Although quite a few watch manufacturers can claim to have withstood the test of time — some with even centuries of uninterrupted production— I can say with conviction that there aren’t many that can offer a history as compelling as A. Lange & Söhne. The origins of the company date back to 1845, when Ferdinand Adolph Lange established the manufacture with 15 people in the hopes of turning Glashütte into the epicentre of watchmaking in Germany. He couldn’t have known it at the time but, centuries later, it would be his great-grandson Walter Lange who would finally realise his dreams.
Since its establishment, A Lange & Söhne has always remained a family-owned institution, passed down from one generation to the next. However, during the time Walter Lange’s father, Rudolf, ran the company, World War II and the subsequent division of Germany dealt a crippling blow to the brand, ending the production of Lange watches.
During his youth, Walter Lange was drafted into the army during World War II. He recounts the worst moment in his life when he was shot in the leg but had to lay completely still on the battlefield, before crawling out of the danger zone hours later after night had fallen. He was then transported back to a field hospital near Glashütte for treatment but, on morning of 8 May 1945, he witnessed A Lange & Söhne’s main production building being destroyed during a bombing raid. An even harder blow came in April 1948 when the company was expropriated and the Lange family was no longer allowed to step inside the manufactory. A Lange & Söhne was dissolved into a publicly owned operation and was subsequently merged with other watchmaking businesses in Glashütte.
Fast forward to 1990, Walter Lange was then 66 years old. Instead of enjoying a comfortable retirement, he took the reunification of Germany as the impetus to finally realise his dream of seeing A Lange & Söhne watches made once again. With his partner Günter Blümlein and a small but committed team of ingenious engineers and watchmakers, A Lange & Söhne was resurrected and, in 1994, presented four stunning watches to about 50 journalists, local celebrities and even Saxony’s Prime Minister. In Walter Lange’s own words: “It was a risk, but the only way for me to go. When the Berlin Wall fell, I had already retired. But I simply couldn’t pass up the opportunity to revive the heritage of my ancestors.”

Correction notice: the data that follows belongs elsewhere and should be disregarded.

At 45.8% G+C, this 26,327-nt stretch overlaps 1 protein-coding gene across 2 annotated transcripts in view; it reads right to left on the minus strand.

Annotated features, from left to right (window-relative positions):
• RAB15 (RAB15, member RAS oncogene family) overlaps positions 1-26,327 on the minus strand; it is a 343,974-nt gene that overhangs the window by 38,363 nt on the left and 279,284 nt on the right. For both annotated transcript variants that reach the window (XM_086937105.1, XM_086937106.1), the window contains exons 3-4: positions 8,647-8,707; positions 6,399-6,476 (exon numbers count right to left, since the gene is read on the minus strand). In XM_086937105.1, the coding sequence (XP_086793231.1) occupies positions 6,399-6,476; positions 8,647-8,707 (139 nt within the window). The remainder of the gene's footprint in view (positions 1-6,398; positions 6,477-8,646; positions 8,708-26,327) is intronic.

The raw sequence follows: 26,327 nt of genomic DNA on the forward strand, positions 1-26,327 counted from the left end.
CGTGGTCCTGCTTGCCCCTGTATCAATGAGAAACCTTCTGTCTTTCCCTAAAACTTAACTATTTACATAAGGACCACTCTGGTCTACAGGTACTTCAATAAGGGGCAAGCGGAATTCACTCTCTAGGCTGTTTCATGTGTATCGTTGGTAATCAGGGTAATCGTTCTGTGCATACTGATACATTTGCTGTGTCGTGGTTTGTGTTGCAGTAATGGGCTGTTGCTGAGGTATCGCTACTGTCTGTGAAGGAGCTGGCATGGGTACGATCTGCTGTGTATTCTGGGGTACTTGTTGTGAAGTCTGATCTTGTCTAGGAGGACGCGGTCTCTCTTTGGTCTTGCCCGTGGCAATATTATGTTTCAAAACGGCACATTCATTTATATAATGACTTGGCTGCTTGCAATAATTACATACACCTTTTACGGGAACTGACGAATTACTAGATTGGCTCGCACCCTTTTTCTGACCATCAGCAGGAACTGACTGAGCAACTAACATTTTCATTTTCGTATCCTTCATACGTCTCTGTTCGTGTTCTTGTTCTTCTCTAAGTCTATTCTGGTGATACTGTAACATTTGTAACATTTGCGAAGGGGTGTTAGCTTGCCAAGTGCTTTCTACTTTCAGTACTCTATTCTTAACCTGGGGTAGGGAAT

Unfortunately, in January 2017, Walter Lange passed away; he was 92 years of age. But, as testament to what he has accomplished, A Lange & Söhne was exhibiting at the Salon International de la Haute Horlogerie (SIHH) in Geneva, unveiling the Turbograph Perpetual “Pour le Mérite” just as news of his passing broke. This marvel of watchmaking combined five traditional mechanisms in one timepiece: fuséeand- chain transmission, tourbillon, chronograph, rattrapante function and perpetual calendar. The watch joins the 54 manufacture calibres developed since 1994, and it joins the numerous new collections like the Lange 1, Lange 31, Zeitwerk, 1815 and more. More than that, at the time of Walter Lange’s passing, A Lange & Söhne has become a company that employs 770 people and inspires more than 1,400 watchmaking jobs within the region. Thus, in the end, Walter Lange did manage to fulfil his great grandfather’s dream of turning the town of Glashütte into the centre of watchmaking of Germany.
1815 “HOMAGE TO WALTER LANGE” IN STEEL
How do you honour a man who practically rebuilt a company from the ground up? The 1815 “Homage to Walter Lange” in steel is part of a small series of watches that aim to pay tribute to the man himself. The jumping seconds complication was one of Walter Lange’s favourites as it embodies the purist notion of precision watchmaking. This 1815 comes with a jumping sweep seconds hand that can be started or stopped via a pusher at 2 o’clock. The “Homage to Walter Lange” is available in a variety of dial and case combinations, but this one with a black enamel dial and steel case quite likely lives up to Walter Lange’s vision of a perfect watch and will only be produced once.